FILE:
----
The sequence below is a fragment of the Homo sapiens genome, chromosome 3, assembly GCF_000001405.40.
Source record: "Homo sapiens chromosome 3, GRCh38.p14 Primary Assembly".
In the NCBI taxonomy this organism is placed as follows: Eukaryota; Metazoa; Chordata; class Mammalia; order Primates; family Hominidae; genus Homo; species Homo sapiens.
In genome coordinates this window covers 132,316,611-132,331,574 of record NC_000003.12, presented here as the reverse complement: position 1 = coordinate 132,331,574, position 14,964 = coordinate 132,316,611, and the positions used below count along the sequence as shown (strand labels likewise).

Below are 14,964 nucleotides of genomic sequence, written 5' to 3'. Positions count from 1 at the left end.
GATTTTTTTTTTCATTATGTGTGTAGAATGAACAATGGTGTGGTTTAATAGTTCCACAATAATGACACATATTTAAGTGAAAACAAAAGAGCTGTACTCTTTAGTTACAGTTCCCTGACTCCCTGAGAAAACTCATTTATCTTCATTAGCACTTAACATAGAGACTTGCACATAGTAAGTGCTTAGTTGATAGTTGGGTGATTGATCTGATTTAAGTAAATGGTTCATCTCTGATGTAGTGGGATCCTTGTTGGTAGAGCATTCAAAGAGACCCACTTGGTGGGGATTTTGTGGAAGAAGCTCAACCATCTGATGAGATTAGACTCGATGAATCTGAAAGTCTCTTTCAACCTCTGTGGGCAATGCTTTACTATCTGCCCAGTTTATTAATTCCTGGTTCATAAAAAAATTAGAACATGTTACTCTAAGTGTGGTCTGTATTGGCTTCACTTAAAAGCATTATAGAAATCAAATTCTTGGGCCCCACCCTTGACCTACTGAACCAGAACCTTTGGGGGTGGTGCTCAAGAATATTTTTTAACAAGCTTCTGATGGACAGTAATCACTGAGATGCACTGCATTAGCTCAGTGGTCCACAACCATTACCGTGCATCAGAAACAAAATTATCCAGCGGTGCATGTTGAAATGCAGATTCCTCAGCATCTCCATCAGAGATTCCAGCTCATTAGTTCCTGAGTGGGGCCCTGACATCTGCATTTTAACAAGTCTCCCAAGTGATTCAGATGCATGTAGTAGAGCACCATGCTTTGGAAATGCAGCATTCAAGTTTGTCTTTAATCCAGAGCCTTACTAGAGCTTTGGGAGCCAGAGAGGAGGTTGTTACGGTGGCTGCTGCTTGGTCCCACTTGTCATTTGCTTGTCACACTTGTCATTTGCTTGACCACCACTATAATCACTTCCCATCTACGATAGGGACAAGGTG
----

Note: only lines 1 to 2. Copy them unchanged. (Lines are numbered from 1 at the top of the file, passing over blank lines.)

The sequence below is a fragment of the Homo sapiens genome, chromosome 3, assembly GCF_000001405.40.
Source record: "Homo sapiens chromosome 3, GRCh38.p14 Primary Assembly".